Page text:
Namespaces (was Re: Bug#682496: ITP: melange -- Melange Widget System for the Cream Desktop Environment)
On Tue, 2012-07-24 at 13:00:14 +0900, Charles Plessy wrote:
> Le Mon, Jul 23, 2012 at 10:22:06PM -0400, Paul Tagliamonte a écrit :
> > Let's please keep the namespace clean. I'll talk with whoever introduced
> > it, but we can upload a temp metapackage and upload it with time for a
> > beer after.
> I agree with Paul. Our downstream distributions do not have the same
> constraints as us. If we want to to stay "universal", we need to send
> a strong message that short, common dictionary words are better be
> avoided in the interest of all.
While I agree that when it comes to a distribution it's really very
important that we take care of the namespace_s_, which are not only
package names, but command names, shared library names, C header file
names, etc, I strongly disagree a simple rule as “do not use common
dictionary words” would be good or appropriate at all. Namespaces are
all about context.
One thing is to name your text editor just “editor” or your browser
“browser”, the other is naming it dolphin, which is also a common
Another difference would be if your implementation is either generic
or field specific, an example could be libmaildir4 which used to be a
KDE specific library to handle Maildir mail boxes, if that would have
been a generic low-level toolkit-neutral implementation, I think it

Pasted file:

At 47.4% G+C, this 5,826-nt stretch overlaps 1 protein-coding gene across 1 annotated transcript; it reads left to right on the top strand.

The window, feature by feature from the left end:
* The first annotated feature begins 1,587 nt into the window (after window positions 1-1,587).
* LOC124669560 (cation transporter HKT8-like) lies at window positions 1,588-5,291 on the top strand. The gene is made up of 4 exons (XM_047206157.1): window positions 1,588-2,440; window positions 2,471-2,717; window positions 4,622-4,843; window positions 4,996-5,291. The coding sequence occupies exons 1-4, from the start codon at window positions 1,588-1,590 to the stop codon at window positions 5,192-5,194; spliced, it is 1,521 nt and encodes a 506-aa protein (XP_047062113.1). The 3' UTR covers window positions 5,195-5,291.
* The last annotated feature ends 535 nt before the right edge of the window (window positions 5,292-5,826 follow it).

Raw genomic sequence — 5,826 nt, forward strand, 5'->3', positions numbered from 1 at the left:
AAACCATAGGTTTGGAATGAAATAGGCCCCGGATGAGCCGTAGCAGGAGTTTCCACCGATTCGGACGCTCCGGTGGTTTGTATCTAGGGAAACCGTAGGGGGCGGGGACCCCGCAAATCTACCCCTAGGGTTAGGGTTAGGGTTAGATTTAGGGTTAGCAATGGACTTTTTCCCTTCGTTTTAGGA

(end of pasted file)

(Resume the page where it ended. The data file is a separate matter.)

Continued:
would have been ok-ish, but not as it was (which ideally should have
been named libkmaildir4). The same applies to command-line tools, if
your tool is called «add» but is used for stuff related to chromosome
additions then I'd say that's really not appropriate, but if it's used
to compute the addition of two files filled with numbers then that'd
seem better (preferibly if it comes from an existing base package).
Or if someone devises a new tool named “feather” and suddenly it
proves to be very useful, and lots of clones appear, then those would
be feather-clones, and it would not be appropriate to make the
original change its name, in the same way the original vi was just
vi, and the subsequent clones got their variant names (nvi, vim, etc).
And we have to take into account that a huge amount of computing terms
come from metaphors from real life or other fields or simple reuse of
generic words, so outright banning common dictionary words would mean
we cannnot name new things to come.